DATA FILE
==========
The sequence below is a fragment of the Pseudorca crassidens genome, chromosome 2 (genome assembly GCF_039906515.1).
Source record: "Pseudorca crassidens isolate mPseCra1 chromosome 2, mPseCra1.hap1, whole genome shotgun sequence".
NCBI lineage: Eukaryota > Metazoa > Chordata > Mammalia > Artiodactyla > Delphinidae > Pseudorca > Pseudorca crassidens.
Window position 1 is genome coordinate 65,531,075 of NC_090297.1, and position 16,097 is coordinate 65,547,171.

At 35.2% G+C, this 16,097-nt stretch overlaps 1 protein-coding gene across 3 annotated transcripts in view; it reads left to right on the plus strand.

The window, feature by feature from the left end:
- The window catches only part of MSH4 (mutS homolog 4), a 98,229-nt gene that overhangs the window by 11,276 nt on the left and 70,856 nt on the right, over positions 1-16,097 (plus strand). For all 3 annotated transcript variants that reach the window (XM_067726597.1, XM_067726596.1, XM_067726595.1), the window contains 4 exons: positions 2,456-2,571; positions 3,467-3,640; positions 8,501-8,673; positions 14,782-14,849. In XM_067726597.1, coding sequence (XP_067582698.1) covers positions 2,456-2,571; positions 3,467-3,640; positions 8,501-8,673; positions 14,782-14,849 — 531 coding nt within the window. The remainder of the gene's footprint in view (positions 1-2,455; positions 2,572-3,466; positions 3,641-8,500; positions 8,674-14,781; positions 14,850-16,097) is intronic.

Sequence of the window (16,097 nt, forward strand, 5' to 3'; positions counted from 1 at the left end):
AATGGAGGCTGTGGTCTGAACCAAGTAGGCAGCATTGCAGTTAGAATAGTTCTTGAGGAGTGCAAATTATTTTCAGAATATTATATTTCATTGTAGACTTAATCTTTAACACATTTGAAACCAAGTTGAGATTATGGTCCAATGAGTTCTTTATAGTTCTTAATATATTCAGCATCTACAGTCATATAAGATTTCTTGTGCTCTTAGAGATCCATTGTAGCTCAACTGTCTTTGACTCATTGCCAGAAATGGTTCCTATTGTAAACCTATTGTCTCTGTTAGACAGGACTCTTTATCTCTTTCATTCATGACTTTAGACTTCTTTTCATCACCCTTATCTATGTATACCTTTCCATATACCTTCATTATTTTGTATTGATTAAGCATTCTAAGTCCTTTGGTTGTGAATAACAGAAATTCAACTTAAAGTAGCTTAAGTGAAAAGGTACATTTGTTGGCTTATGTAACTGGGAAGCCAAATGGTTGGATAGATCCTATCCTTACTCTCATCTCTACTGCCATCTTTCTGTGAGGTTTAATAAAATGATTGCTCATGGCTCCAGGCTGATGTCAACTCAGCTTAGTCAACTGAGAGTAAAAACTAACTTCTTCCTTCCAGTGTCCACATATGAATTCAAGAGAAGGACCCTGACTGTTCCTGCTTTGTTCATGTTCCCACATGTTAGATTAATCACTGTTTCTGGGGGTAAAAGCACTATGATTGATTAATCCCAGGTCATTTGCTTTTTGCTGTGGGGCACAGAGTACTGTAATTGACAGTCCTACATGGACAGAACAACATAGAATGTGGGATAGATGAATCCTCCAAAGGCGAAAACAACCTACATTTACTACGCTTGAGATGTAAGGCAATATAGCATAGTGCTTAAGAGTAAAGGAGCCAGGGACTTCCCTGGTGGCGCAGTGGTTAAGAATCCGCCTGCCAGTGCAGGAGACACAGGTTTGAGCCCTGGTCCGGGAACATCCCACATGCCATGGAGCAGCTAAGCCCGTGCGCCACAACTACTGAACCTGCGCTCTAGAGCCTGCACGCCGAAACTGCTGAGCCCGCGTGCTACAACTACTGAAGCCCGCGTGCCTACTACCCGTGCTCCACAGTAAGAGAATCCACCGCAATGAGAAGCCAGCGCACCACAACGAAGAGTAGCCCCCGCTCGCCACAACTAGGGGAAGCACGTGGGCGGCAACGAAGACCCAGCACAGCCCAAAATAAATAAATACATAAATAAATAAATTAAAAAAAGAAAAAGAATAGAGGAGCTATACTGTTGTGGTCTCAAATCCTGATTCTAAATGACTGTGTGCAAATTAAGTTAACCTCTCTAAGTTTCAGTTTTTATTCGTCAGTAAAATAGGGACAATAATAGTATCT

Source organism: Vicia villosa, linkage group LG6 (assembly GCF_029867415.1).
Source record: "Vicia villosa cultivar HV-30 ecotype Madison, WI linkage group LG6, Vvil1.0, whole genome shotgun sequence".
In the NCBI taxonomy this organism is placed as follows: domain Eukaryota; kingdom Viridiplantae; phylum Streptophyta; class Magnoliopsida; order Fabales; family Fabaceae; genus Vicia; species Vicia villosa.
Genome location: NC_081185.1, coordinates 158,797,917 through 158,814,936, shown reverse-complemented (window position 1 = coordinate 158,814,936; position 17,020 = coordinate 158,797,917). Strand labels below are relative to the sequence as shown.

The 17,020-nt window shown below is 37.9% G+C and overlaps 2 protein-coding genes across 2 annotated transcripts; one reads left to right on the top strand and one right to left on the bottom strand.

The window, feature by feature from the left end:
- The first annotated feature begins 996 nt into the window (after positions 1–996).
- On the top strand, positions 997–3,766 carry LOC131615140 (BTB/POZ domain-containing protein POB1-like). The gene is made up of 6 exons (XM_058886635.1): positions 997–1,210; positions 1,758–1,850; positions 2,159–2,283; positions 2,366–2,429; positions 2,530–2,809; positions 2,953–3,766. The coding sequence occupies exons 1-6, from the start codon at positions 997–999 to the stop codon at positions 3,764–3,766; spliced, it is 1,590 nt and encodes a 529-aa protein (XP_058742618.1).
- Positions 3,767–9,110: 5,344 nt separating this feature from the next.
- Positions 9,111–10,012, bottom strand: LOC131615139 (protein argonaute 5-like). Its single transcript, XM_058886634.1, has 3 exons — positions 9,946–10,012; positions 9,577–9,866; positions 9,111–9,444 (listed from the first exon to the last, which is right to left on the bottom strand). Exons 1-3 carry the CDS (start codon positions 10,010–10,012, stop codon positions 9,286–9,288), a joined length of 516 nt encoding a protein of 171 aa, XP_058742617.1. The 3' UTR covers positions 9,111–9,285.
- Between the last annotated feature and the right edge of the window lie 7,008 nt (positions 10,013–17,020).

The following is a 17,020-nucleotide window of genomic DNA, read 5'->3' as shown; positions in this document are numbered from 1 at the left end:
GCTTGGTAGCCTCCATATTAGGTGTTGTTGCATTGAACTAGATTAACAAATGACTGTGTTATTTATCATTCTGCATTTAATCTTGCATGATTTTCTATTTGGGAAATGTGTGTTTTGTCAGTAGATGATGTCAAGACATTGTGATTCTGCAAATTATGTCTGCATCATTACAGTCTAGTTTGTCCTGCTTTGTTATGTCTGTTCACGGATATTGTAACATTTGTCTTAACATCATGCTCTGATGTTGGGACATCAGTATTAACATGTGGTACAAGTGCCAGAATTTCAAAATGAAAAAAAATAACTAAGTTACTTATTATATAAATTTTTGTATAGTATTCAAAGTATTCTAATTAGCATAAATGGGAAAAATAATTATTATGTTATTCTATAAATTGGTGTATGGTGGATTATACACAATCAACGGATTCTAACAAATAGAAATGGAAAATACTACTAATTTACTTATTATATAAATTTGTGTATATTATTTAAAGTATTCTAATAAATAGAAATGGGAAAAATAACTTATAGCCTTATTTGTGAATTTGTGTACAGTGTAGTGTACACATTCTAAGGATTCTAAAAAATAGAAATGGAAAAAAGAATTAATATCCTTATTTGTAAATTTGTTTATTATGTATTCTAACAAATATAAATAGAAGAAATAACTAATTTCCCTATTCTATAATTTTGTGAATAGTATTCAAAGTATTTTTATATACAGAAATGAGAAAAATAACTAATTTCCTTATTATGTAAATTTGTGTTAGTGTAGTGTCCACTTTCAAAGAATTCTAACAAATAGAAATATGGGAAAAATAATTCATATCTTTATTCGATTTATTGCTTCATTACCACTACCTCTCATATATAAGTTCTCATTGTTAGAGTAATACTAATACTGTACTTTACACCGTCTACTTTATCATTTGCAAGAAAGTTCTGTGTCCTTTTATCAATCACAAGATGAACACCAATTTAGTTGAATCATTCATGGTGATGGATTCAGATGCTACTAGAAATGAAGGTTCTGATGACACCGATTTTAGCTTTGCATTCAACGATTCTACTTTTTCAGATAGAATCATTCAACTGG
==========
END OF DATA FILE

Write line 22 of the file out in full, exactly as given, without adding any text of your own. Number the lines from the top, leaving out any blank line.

GCTTGGTAGCCTCCATATTAGGTGTTGTTGCATTGAACTAGATTAACAAATGACTGTGTTATTTATCATTCTGCATTTAATCTTGCATGATTTTCTATTTGGGAAATGTGTGTTTTGTCAGTAGATGATGTCAAGACATTGTGATTCTGCAAATTATGTCTGCATCATTACAGTCTAGTTTGTCCTGCTTTGTTATGTCTGTTCACGGATATTGTAACATTTGTCTTAACATCATGCTCTGATGTTGGGACATCAGTATTAACATGTGGTACAAGTGCCAGAATTTCAAAATGAAAAAAAATAACTAAGTTACTTATTATATAAATTTTTGTATAGTATTCAAAGTATTCTAATTAGCATAAATGGGAAAAATAATTATTATGTTATTCTATAAATTGGTGTATGGTGGATTATACACAATCAACGGATTCTAACAAATAGAAATGGAAAATACTACTAATTTACTTATTATATAAATTTGTGTATATTATTTAAAGTATTCTAATAAATAGAAATGGGAAAAATAACTTATAGCCTTATTTGTGAATTTGTGTACAGTGTAGTGTACACATTCTAAGGATTCTAAAAAATAGAAATGGAAAAAAGAATTAATATCCTTATTTGTAAATTTGTTTATTATGTATTCTAACAAATATAAATAGAAGAAATAACTAATTTCCCTATTCTATAATTTTGTGAATAGTATTCAAAGTATTTTTATATACAGAAATGAGAAAAATAACTAATTTCCTTATTATGTAAATTTGTGTTAGTGTAGTGTCCACTTTCAAAGAATTCTAACAAATAGAAATATGGGAAAAATAATTCATATCTTTATTCGATTTATTGCTTCATTACCACTACCTCTCATATATAAGTTCTCATTGTTAGAGTAATACTAATACTGTACTTTACACCGTCTACTTTATCATTTGCAAGAAAGTTCTGTGTCCTTTTATCAATCACAAGATGAACACCAATTTAGTTGAATCATTCATGGTGATGGATTCAGATGCTACTAGAAATGAAGGTTCTGATGACACCGATTTTAGCTTTGCATTCAACGATTCTACTTTTTCAGATAGAATCATTCAACTGG